The upside of jingle mail

By Felix Salmon
November 9, 2011

Most of the time, I consider it ludicrous that any member of the media ever bothers to interview the chief economist of the National Association of Realtors. It’s a paid-shill job, as its former occupant, David Lereah, now admits, and nothing coming out of the officeholder has ever been worth taking seriously.

On the other hand, sometimes the NAR’s chief economist says something so gorgeously and absurdly insane that it would be wrong of the media not to report it. And today is one of those days.

“Our members believe tinkering with the mortgage interest deduction at the high end will trickle down,” said Lawrence Yun, chief economist of the National Association of Realtors. “People view this as part of the social contract, as something that represents the American dream,” Mr. Yun said. “Therefore any changes are changes to the property rights of homeowners.”

Yes, he really said that: according to Yun, if we tweak or abolish the mortgage interest tax deduction, we’re directly attacking the property rights of homeowners.

Frankly, rather than making bonkers and obviously false statements about the mortgage-interest deduction, Yun should be much more worried about the future of jingle mail, or walking away. The same NYT section featuring Yun’s quote has two big articles about people who walked away from underwater mortgages: Carl Richard’s first-person account, and Tess Vigeland’s reported piece about homeowners who used to do just that. All of them are much happier and financially healthier as a result of their action — and in fact I can’t think of a single article about someone who walked away from their mortgage and regretted doing so.

Homeowners and their self-appointed representatives, of course, hate the idea that other homeowners would act in such a way: it hurts their own property values. In fact, they hate the idea right up until the point at which they do it themselves, at which point they wonder why they waited so long to get this burden off their backs.

Walking away is a peculiarly American phenomenon, linked to the fact that many huge states, including California, have non-recourse mortgages. In Ireland, where many people are much deeper underwater, the default rate on mortgages has stayed surprisingly low, partly for social reasons and partly because all mortgages are recourse.

But the fact is that walking away makes perfect sense for millions of underwater homeowners, and that the banks are being incredibly short-sighted if they refuse to do principal reductions on the grounds that those homeowners will happily continue to pay their mortgage even when they have no equity in their homes and little prospect of ever regaining any. Because as the stories of walking away percolate in articles like these, the stigma will go away. And Americans will start actually doing, en masse, what has always been in their best interest.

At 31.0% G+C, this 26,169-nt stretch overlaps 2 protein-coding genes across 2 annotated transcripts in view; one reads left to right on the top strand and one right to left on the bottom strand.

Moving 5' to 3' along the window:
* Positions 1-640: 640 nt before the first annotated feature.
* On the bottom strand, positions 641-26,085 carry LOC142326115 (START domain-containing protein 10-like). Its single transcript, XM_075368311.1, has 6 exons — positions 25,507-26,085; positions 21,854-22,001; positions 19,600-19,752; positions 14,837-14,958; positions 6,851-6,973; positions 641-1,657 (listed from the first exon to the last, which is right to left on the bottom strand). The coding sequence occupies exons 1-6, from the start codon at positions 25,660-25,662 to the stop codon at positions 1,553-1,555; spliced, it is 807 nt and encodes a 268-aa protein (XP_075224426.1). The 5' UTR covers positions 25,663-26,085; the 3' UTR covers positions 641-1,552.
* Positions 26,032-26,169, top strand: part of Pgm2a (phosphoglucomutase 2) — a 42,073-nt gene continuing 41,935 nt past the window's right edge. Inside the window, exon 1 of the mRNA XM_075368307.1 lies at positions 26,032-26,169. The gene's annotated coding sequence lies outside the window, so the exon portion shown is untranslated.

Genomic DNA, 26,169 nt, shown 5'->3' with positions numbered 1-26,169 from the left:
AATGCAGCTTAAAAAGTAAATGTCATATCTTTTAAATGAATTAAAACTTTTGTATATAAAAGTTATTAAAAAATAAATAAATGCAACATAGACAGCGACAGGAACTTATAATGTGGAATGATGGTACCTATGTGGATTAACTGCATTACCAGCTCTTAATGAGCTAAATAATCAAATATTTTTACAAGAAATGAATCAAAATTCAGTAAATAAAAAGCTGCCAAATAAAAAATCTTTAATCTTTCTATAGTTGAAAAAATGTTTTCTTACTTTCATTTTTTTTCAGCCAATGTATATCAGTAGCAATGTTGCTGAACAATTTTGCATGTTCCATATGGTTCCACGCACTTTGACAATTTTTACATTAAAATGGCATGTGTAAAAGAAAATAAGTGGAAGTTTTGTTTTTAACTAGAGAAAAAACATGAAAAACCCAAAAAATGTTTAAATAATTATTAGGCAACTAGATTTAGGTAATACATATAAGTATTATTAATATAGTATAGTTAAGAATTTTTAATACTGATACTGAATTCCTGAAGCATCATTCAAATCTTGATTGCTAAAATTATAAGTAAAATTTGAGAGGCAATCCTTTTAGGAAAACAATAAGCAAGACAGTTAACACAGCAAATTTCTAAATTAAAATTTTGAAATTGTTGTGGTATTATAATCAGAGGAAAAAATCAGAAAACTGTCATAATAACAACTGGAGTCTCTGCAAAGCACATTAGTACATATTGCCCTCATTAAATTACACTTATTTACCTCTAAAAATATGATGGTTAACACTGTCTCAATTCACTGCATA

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As noted in the FAQ of the site you mentioned, youwalkaway, there are only 8 pure non-recourse states. Accordingly, I don’t think people with state walking away en masse. There is a real risk of a getting hit with a deficiency lawsuit down the road. Keep in mind that the statutes of limitations are typically 5-7 years. Someone who might not have the assets to warrant such a lawsuit at the time of walking away might very well have sufficient assets 5 years later. The WSJ had a recent article regarding the steady rise in deficiency lawsuits. This WSJ article also mentioned the fact that the right to pursue such a deficiency judgement can be sold to a debt collectors that might have more experience and patience than banks. 053111904060604576572532029526792.html

The idea of walking away has been well publicized for the last few years now. Rather than stigma, it is possible that underwater borrowers in the 42 states that are not pure non-recourse states have made a strategic decision that the benefit of walking away does not exceed the future risk of a deficiency judgement.

Posted by patentguy | Report as abusive

As a lawyer who works in this field, I have always been puzzled by the idea that walking away from an upside down mortgage tends to be some sort of carefully crafted strategy. In most cases, stuff just happens in this post-bubble, 100%-financing era, and the point comes where the homeowner simply has no other plausible choice. At that point the key remaining question is how bad the financial damage will be; bankruptcy is common. There are better and worse strategies, for which good professional advice is extremely useful and all too rarely obtained. Also, laws differ greatly by state, and what makes great sense one place may make none at all in another.